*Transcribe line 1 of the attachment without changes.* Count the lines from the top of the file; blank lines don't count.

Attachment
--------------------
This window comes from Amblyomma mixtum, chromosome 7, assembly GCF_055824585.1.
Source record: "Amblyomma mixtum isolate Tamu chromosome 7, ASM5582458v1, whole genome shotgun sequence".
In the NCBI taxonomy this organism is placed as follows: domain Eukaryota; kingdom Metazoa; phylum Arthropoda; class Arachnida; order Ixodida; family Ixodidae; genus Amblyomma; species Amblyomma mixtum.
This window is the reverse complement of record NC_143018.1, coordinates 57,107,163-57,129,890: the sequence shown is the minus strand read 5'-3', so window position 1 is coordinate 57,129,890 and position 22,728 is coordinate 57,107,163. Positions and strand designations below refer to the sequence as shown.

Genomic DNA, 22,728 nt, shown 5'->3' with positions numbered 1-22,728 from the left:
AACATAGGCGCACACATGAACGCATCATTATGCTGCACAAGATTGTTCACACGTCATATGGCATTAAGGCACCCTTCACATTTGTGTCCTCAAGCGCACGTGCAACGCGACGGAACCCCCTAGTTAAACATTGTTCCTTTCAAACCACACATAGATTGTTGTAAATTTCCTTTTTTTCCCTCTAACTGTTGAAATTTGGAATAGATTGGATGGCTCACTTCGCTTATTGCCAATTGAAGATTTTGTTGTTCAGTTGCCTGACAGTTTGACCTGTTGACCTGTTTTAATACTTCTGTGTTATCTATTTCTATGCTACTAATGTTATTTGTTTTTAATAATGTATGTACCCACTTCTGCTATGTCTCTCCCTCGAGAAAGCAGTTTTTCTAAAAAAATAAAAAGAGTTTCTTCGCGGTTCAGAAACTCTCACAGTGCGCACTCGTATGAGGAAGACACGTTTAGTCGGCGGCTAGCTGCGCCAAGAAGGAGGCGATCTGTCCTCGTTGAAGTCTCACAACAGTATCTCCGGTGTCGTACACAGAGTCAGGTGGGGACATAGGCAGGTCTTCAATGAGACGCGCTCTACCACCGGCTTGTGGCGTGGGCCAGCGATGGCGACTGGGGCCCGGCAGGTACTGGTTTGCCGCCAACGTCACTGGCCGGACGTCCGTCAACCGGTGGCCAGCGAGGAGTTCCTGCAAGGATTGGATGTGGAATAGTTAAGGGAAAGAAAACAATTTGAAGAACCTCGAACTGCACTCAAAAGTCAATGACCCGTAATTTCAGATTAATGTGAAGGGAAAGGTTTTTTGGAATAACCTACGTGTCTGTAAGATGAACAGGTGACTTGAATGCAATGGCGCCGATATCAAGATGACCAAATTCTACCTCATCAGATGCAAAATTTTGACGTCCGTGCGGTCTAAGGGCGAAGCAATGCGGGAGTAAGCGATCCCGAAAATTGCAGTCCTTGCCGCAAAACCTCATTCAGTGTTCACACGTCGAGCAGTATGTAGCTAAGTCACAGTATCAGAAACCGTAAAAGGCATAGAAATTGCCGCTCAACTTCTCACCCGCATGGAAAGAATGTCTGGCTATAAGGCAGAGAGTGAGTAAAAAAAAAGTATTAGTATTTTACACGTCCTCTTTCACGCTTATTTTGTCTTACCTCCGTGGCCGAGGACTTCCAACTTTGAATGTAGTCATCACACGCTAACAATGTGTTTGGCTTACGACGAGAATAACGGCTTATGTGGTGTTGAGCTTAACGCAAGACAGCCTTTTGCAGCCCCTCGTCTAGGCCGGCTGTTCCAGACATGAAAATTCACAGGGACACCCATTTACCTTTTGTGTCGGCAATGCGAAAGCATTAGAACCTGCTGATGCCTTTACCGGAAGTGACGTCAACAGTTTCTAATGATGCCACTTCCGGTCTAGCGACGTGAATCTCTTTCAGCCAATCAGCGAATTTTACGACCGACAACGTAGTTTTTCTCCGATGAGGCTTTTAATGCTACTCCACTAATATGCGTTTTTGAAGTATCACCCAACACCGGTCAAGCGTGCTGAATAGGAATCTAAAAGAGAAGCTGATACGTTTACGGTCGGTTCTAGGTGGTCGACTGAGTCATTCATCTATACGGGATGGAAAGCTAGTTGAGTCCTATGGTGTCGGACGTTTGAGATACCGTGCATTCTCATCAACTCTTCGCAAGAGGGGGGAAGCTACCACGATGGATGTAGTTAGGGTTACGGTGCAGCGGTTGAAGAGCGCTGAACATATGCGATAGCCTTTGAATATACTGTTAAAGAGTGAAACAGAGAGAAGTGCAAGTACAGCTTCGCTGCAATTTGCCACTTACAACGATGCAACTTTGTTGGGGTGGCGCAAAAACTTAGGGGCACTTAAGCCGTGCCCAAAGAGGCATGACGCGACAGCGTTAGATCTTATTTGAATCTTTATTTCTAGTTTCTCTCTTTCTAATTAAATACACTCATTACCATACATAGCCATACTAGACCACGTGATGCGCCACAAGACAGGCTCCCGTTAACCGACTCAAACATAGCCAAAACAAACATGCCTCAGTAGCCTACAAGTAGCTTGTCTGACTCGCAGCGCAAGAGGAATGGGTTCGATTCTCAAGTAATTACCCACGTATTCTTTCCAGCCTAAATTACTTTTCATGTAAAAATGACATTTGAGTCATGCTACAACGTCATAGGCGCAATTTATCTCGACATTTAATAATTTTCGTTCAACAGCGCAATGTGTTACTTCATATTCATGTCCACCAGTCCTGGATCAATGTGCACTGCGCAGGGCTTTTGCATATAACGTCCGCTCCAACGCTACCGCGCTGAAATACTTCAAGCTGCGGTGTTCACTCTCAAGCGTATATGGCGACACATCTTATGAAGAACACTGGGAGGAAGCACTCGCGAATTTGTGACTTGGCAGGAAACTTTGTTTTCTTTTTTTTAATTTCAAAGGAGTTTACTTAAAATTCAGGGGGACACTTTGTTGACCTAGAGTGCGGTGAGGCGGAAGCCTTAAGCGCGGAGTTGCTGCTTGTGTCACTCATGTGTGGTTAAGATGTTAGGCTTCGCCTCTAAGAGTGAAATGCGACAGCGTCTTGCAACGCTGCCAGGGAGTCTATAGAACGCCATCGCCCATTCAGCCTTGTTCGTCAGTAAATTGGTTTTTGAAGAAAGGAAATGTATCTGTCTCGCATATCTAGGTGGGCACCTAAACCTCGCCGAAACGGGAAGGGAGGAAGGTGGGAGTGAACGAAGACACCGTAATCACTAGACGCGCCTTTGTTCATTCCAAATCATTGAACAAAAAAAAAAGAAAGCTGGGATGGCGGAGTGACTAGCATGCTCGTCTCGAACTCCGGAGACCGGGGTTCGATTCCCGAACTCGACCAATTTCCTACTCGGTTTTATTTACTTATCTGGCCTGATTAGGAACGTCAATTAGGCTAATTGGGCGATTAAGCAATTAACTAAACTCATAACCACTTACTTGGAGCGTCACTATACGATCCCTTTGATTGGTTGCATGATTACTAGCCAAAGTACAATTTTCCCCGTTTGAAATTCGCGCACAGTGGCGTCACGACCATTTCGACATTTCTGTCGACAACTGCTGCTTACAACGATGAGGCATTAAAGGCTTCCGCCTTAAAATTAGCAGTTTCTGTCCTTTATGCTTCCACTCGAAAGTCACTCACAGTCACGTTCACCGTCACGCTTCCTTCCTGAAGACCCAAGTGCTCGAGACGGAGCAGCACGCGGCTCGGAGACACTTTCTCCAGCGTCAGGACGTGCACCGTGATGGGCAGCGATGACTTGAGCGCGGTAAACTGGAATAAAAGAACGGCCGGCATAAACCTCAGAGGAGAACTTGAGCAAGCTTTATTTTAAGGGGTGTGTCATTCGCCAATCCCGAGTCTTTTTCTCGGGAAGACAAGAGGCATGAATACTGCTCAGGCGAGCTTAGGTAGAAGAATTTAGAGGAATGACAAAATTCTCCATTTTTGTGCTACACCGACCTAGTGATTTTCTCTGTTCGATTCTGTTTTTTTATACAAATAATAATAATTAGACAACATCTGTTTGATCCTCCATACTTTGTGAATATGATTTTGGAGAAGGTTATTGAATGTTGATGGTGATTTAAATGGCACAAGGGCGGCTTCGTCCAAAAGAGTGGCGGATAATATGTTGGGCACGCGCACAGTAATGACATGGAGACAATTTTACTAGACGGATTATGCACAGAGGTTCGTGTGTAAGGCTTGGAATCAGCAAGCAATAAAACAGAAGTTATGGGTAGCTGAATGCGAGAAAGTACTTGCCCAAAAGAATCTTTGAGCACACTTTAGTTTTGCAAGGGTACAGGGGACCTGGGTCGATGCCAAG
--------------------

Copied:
This window comes from Amblyomma mixtum, chromosome 7, assembly GCF_055824585.1.